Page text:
shell tip : identify broken symlinks

If you need to identify broken symlinks, you can do the following :
find -L . -type l

The -L options instructs find to follow symlinks when possible. Hence no “working symlink” will ever get returned as the targets won’t match -type l (meaning “file is a symlink”).

On the other hand, find will not be able to follow broken symlinks, so the information will be taken from the symlink itself and not from the non-existent or otherwise unreachable target. The -type l will then be a match and the broken symlink filename will be returned.

Broken symlinks

Case solved 😉

Thanks to the “Ferg’s Gaff” blog (especially the comments) for showing the way !

Unix : shell tips

I ran into this into the following article, “Learn 10 good UNIX usage habits“. This article is mainly common sense, but there are interesting points, such as :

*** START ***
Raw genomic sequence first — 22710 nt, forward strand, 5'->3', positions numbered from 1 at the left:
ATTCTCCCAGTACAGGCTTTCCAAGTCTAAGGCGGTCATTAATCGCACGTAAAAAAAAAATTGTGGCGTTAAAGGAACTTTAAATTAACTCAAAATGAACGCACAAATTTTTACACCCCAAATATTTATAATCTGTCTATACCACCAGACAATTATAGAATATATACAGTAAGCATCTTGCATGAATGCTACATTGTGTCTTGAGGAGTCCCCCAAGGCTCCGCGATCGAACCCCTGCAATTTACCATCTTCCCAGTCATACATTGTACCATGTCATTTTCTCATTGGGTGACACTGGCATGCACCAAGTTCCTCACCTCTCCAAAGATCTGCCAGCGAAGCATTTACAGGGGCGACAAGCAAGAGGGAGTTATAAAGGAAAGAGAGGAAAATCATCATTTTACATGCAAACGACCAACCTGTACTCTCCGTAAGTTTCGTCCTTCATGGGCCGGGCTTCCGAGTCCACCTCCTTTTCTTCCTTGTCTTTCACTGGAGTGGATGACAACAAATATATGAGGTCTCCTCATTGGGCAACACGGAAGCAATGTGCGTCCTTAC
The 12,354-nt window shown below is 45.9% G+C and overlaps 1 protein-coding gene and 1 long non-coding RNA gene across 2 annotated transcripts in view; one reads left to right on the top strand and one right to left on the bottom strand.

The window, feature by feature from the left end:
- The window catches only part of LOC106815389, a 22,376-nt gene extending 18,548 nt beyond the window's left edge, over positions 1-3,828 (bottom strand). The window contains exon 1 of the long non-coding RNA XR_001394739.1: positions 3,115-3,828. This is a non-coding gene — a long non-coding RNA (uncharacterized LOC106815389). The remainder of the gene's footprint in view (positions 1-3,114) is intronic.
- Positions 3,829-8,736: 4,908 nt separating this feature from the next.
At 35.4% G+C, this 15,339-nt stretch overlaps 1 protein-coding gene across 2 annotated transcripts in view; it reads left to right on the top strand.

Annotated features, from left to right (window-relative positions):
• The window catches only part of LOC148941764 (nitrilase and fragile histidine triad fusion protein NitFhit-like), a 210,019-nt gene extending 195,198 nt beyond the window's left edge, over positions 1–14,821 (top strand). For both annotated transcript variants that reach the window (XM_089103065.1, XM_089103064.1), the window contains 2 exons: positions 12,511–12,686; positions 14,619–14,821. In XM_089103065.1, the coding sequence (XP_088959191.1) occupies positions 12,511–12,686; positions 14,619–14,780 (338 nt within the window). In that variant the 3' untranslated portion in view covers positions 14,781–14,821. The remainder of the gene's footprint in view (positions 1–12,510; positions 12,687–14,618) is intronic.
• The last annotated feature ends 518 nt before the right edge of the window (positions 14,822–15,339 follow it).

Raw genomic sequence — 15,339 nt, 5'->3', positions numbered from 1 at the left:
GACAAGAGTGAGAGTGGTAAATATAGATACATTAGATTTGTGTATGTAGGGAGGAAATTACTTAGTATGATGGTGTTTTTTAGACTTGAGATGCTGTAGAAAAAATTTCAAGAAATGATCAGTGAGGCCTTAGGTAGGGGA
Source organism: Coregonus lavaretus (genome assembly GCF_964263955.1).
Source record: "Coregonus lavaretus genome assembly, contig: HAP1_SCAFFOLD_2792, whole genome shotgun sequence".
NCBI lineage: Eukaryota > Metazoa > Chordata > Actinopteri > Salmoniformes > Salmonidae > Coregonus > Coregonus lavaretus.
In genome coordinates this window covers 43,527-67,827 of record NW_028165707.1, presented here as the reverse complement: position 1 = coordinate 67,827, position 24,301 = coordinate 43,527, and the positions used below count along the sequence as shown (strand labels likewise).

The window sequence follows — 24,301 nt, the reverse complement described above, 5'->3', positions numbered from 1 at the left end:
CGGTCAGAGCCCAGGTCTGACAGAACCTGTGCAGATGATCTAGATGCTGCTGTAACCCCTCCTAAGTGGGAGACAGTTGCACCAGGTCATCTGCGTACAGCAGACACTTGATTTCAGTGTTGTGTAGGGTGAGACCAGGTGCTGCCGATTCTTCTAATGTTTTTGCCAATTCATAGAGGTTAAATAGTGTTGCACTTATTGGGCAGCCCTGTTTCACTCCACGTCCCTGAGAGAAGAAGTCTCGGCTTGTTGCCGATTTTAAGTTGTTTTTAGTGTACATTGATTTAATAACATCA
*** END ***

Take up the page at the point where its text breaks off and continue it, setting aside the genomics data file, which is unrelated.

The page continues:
• avoid piping when you can, in order to save performance (the classical construct grep | wc to count the lines is useless as most versions of grep can count with grep -c)
  • use awk to “grep” on a specific field of a line with “… | awk ‘$1 == “XXX”‘ which is cool and I never use
  • the find | xargs construct (I’d add “find -print0 | xargs -0”, useful if your find brings back filenames with a space inside …)

All in all it is worth a reading, if only to refresh your memory.